My parents have always
haunted flea markets, antique shops, auctions, and yard sales, and I guess
I caught the "bug" from them. Over the years, I've written articles for
national print on topics ranging from Lladró porcelain to Hull
dinnerware to other American potteries such as Gonder and Shawnee.
My own collecting interests include Lladró porcelain figurines - and
I'm pleased to be able to say that I actually did "write the
book" on that topic, now in its second edition. (See the pull-down menu
at the bottom of this page for ordering options). I'm pleased as well to be able to refer
interested parties to my separate informational web site on Spanish porcelains,
"El Portal Porcelana."
I also prepare the Lladró and (as of the upcoming
2005 edition) the Fenton Glass databases for the Collector's Mart
Collectibles Price Guide. I have a particular interest in Fenton
glass animal figurines. And my parents have a whole room in their house
dedicated just to Fenton glass!
Recently, I've become interested in Chinese and Japanese porcelains
of the 19th and early 20th centuries. I have very few of these pieces
because Asian porcelain is a field rife with authenticity problems and
requires a great deal of collecting skill and study. But I'm pleased
with the three small but truly great pieces I have: a late Imperial Chinese vase,
a 19th century Japanese Satsuma vase, and a Japanese pin dish from the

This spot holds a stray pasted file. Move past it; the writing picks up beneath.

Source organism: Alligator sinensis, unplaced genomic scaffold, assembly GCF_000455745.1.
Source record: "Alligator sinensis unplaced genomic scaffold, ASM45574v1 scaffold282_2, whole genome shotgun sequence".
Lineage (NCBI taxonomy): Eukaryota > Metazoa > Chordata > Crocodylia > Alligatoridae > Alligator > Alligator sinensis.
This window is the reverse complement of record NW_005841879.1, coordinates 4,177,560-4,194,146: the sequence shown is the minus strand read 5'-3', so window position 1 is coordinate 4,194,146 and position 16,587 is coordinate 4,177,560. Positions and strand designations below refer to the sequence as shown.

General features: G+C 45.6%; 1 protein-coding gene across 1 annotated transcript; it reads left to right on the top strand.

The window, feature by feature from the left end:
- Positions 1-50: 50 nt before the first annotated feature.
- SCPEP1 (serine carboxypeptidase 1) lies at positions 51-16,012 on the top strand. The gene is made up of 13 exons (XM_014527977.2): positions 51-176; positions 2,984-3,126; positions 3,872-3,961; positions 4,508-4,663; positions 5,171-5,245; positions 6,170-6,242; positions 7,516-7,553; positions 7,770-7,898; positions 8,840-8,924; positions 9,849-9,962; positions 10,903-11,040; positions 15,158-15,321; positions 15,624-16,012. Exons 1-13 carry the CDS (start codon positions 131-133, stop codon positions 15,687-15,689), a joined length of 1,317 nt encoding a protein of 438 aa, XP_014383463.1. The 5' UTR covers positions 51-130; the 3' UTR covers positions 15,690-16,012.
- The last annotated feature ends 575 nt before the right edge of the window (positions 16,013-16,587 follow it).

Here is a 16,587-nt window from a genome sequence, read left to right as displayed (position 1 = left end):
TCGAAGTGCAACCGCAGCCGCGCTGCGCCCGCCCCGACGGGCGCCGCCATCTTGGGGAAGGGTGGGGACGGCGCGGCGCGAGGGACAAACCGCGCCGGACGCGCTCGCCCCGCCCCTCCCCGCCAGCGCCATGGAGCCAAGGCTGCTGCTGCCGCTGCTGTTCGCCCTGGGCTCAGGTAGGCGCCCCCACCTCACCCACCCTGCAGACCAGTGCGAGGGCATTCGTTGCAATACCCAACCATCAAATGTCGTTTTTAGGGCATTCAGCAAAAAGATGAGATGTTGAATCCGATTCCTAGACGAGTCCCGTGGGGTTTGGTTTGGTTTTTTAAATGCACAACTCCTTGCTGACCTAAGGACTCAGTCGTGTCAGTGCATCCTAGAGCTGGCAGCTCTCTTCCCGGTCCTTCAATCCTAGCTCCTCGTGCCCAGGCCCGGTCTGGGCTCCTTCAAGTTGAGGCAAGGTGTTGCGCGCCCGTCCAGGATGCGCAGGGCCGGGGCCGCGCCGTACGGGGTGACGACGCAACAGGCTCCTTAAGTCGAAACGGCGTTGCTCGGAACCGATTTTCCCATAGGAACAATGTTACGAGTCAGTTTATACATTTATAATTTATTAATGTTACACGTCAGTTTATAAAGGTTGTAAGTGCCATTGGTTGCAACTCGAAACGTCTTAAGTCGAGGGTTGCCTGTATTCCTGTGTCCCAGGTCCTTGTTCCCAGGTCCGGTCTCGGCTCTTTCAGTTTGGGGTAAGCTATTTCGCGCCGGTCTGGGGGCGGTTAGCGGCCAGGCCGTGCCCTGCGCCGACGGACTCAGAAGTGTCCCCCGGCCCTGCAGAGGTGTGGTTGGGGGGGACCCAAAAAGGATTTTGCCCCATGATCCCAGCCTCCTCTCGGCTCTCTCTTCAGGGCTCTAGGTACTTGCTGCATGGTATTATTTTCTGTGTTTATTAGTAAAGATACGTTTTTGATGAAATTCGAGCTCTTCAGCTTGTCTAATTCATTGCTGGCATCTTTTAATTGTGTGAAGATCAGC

For the Imperial vase, I paid more than I ever have for any single piece of porcelain, but I found
the Satsuma vase for $6 and the pin dish for $10 in two different
antiques group shops. (And who says you can't still find sleepers in antique
Chinese Imperial vase, with close-up of painting. Probably late 19th
century. Bottom has red enamel hallmark from "Hall of Quiet Distances" in
the Forbidden City. Each of the kittens is applied with hair-thin brush
strokes that simulate fur. Poem in Chinese characters on verso (untranslated).
There is plenty of white space on the surface, reflecting a Chinese (as opposed
to export) taste. Painting is fabulously delicate and detailed, albeit of a subject
not normally featured in Chinese art.
I also have very modest collections of the following:
Beswick animal figurines
German porcelain animal figurines
Sabino glass miniature birds and animals
small-to-miniature Royal Copenhagen vases
miniature porcelain plates.
Miniature pair of porcelain polar bears,
made late 19th-early 20th century by a minor German porcelain company
called Pfeffer. I like the detailed modeling on the items produced
by this company, which range from miniatures to more standard
Check out the links below; I'll be adding articles on other topics from time to time.
(Publisher/publication inquiries welcome on these or new/original
articles. Interested parties can find publication credits for my print articles on
antiques and collectibles by clicking on the link at the top of this page.)